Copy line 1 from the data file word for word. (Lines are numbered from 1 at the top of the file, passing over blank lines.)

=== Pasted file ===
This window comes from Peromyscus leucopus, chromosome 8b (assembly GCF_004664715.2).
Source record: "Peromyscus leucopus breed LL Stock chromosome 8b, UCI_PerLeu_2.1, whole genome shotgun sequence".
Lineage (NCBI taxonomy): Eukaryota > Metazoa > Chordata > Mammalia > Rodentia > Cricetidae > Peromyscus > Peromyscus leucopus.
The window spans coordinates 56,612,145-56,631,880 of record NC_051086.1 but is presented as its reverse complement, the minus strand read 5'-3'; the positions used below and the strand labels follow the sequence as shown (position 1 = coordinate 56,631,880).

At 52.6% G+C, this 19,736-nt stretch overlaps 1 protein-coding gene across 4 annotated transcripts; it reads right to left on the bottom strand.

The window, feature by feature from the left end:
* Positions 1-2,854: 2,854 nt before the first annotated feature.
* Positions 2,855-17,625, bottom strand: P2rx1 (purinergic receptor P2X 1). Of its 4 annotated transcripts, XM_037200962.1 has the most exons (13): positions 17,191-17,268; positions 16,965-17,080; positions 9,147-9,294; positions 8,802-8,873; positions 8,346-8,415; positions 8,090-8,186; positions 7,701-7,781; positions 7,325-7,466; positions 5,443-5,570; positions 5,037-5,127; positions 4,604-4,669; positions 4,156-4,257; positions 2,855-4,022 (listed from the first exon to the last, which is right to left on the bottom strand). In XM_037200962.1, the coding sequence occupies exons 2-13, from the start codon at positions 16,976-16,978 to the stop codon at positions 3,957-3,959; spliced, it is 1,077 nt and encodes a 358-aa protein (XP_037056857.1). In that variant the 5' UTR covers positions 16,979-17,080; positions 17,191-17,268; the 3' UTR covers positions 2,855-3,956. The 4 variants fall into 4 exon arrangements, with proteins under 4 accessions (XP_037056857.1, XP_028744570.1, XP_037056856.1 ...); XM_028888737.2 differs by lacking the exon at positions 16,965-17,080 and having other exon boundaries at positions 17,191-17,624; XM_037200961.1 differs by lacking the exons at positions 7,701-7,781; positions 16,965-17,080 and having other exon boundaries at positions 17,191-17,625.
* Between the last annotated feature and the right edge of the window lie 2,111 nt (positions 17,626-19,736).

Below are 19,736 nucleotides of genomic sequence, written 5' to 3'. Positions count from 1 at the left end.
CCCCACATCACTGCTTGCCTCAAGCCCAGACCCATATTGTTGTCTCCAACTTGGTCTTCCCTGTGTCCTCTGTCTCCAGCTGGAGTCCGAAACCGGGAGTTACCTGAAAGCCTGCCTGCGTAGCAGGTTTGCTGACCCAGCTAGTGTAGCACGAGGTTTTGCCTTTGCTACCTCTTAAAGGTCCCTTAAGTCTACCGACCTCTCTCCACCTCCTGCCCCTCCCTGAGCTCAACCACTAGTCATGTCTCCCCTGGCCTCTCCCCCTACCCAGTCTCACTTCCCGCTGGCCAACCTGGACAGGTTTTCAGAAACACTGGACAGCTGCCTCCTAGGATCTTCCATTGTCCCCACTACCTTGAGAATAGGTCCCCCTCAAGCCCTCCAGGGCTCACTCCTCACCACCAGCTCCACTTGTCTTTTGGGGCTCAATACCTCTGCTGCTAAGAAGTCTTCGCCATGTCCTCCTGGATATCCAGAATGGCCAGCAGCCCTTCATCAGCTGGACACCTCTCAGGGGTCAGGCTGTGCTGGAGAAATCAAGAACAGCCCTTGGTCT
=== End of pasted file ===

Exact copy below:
This window comes from Peromyscus leucopus, chromosome 8b (assembly GCF_004664715.2).